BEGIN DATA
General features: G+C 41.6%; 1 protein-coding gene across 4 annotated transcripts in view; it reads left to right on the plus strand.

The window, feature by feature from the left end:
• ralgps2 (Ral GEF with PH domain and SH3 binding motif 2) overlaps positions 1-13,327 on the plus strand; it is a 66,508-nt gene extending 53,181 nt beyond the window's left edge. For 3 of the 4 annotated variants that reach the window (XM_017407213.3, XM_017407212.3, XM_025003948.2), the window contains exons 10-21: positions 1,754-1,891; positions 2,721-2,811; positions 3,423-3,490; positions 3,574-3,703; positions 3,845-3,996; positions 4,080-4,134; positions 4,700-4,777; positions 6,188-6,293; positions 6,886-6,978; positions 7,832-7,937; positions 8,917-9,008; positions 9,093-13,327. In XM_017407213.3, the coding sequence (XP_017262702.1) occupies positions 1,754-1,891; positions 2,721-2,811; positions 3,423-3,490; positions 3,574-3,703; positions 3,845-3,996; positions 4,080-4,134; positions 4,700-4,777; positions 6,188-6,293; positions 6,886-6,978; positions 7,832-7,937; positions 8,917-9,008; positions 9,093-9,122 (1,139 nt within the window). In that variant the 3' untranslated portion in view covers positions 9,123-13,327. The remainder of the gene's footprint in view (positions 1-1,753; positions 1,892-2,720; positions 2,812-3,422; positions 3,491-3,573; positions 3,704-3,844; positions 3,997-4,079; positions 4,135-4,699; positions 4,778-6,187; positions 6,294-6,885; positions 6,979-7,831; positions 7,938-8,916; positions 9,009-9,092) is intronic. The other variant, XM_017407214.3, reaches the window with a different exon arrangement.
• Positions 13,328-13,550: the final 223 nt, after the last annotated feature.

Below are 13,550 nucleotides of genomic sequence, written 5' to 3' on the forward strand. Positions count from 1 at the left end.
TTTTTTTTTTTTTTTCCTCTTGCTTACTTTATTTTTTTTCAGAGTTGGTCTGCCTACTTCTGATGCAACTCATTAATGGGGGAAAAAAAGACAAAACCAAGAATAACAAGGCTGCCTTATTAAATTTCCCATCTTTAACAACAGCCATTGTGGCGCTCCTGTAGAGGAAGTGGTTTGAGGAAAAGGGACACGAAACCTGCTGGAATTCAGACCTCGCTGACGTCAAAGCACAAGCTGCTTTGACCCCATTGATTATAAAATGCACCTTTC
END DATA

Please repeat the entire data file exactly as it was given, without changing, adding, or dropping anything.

General features: G+C 41.6%; 1 protein-coding gene across 4 annotated transcripts in view; it reads left to right on the plus strand.

The window, feature by feature from the left end:
• ralgps2 (Ral GEF with PH domain and SH3 binding motif 2) overlaps positions 1-13,327 on the plus strand; it is a 66,508-nt gene extending 53,181 nt beyond the window's left edge. For 3 of the 4 annotated variants that reach the window (XM_017407213.3, XM_017407212.3, XM_025003948.2), the window contains exons 10-21: positions 1,754-1,891; positions 2,721-2,811; positions 3,423-3,490; positions 3,574-3,703; positions 3,845-3,996; positions 4,080-4,134; positions 4,700-4,777; positions 6,188-6,293; positions 6,886-6,978; positions 7,832-7,937; positions 8,917-9,008; positions 9,093-13,327. In XM_017407213.3, the coding sequence (XP_017262702.1) occupies positions 1,754-1,891; positions 2,721-2,811; positions 3,423-3,490; positions 3,574-3,703; positions 3,845-3,996; positions 4,080-4,134; positions 4,700-4,777; positions 6,188-6,293; positions 6,886-6,978; positions 7,832-7,937; positions 8,917-9,008; positions 9,093-9,122 (1,139 nt within the window). In that variant the 3' untranslated portion in view covers positions 9,123-13,327. The remainder of the gene's footprint in view (positions 1-1,753; positions 1,892-2,720; positions 2,812-3,422; positions 3,491-3,573; positions 3,704-3,844; positions 3,997-4,079; positions 4,135-4,699; positions 4,778-6,187; positions 6,294-6,885; positions 6,979-7,831; positions 7,938-8,916; positions 9,009-9,092) is intronic. The other variant, XM_017407214.3, reaches the window with a different exon arrangement.
• Positions 13,328-13,550: the final 223 nt, after the last annotated feature.

Below are 13,550 nucleotides of genomic sequence, written 5' to 3' on the forward strand. Positions count from 1 at the left end.
TTTTTTTTTTTTTTTCCTCTTGCTTACTTTATTTTTTTTCAGAGTTGGTCTGCCTACTTCTGATGCAACTCATTAATGGGGGAAAAAAAGACAAAACCAAGAATAACAAGGCTGCCTTATTAAATTTCCCATCTTTAACAACAGCCATTGTGGCGCTCCTGTAGAGGAAGTGGTTTGAGGAAAAGGGACACGAAACCTGCTGGAATTCAGACCTCGCTGACGTCAAAGCACAAGCTGCTTTGACCCCATTGATTATAAAATGCACCTTTC